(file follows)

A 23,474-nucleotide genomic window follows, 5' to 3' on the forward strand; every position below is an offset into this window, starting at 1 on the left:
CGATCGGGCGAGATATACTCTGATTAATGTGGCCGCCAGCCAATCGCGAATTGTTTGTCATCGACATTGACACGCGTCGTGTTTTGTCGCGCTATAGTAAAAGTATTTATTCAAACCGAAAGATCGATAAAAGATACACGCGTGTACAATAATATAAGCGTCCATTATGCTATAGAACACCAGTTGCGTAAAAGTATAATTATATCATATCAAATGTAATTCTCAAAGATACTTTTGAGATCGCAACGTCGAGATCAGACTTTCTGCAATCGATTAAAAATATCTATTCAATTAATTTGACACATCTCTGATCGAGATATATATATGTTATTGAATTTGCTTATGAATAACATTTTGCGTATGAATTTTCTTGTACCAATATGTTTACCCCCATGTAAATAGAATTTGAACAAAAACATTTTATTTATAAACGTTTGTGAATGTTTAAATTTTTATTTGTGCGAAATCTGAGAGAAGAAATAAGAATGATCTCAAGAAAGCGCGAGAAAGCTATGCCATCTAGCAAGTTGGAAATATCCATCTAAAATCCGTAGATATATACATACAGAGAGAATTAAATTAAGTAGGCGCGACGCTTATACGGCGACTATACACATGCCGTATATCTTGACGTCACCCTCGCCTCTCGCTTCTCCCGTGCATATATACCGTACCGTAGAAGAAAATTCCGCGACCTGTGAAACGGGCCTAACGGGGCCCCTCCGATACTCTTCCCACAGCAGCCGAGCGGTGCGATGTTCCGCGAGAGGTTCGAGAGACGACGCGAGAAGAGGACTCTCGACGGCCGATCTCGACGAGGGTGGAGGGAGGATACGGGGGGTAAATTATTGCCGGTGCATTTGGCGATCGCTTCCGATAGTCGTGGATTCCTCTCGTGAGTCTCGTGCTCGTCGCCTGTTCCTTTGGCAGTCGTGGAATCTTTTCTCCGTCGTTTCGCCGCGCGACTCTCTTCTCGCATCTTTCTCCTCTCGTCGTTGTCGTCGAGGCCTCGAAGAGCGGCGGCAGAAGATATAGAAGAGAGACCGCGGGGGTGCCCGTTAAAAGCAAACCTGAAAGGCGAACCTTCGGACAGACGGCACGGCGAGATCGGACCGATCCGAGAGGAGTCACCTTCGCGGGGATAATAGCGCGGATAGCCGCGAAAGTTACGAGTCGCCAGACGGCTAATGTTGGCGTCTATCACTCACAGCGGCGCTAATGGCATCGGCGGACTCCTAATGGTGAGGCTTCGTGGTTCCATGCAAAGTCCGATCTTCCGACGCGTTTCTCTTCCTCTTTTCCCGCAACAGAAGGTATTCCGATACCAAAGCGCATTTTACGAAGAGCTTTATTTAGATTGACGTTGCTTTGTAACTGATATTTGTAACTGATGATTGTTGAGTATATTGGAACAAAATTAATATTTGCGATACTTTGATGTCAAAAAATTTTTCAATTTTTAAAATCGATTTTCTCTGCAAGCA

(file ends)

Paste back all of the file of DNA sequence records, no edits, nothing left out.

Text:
A 23,474-nucleotide genomic window follows, 5' to 3' on the forward strand; every position below is an offset into this window, starting at 1 on the left:
CGATCGGGCGAGATATACTCTGATTAATGTGGCCGCCAGCCAATCGCGAATTGTTTGTCATCGACATTGACACGCGTCGTGTTTTGTCGCGCTATAGTAAAAGTATTTATTCAAACCGAAAGATCGATAAAAGATACACGCGTGTACAATAATATAAGCGTCCATTATGCTATAGAACACCAGTTGCGTAAAAGTATAATTATATCATATCAAATGTAATTCTCAAAGATACTTTTGAGATCGCAACGTCGAGATCAGACTTTCTGCAATCGATTAAAAATATCTATTCAATTAATTTGACACATCTCTGATCGAGATATATATATGTTATTGAATTTGCTTATGAATAACATTTTGCGTATGAATTTTCTTGTACCAATATGTTTACCCCCATGTAAATAGAATTTGAACAAAAACATTTTATTTATAAACGTTTGTGAATGTTTAAATTTTTATTTGTGCGAAATCTGAGAGAAGAAATAAGAATGATCTCAAGAAAGCGCGAGAAAGCTATGCCATCTAGCAAGTTGGAAATATCCATCTAAAATCCGTAGATATATACATACAGAGAGAATTAAATTAAGTAGGCGCGACGCTTATACGGCGACTATACACATGCCGTATATCTTGACGTCACCCTCGCCTCTCGCTTCTCCCGTGCATATATACCGTACCGTAGAAGAAAATTCCGCGACCTGTGAAACGGGCCTAACGGGGCCCCTCCGATACTCTTCCCACAGCAGCCGAGCGGTGCGATGTTCCGCGAGAGGTTCGAGAGACGACGCGAGAAGAGGACTCTCGACGGCCGATCTCGACGAGGGTGGAGGGAGGATACGGGGGGTAAATTATTGCCGGTGCATTTGGCGATCGCTTCCGATAGTCGTGGATTCCTCTCGTGAGTCTCGTGCTCGTCGCCTGTTCCTTTGGCAGTCGTGGAATCTTTTCTCCGTCGTTTCGCCGCGCGACTCTCTTCTCGCATCTTTCTCCTCTCGTCGTTGTCGTCGAGGCCTCGAAGAGCGGCGGCAGAAGATATAGAAGAGAGACCGCGGGGGTGCCCGTTAAAAGCAAACCTGAAAGGCGAACCTTCGGACAGACGGCACGGCGAGATCGGACCGATCCGAGAGGAGTCACCTTCGCGGGGATAATAGCGCGGATAGCCGCGAAAGTTACGAGTCGCCAGACGGCTAATGTTGGCGTCTATCACTCACAGCGGCGCTAATGGCATCGGCGGACTCCTAATGGTGAGGCTTCGTGGTTCCATGCAAAGTCCGATCTTCCGACGCGTTTCTCTTCCTCTTTTCCCGCAACAGAAGGTATTCCGATACCAAAGCGCATTTTACGAAGAGCTTTATTTAGATTGACGTTGCTTTGTAACTGATATTTGTAACTGATGATTGTTGAGTATATTGGAACAAAATTAATATTTGCGATACTTTGATGTCAAAAAATTTTTCAATTTTTAAAATCGATTTTCTCTGCAAGCA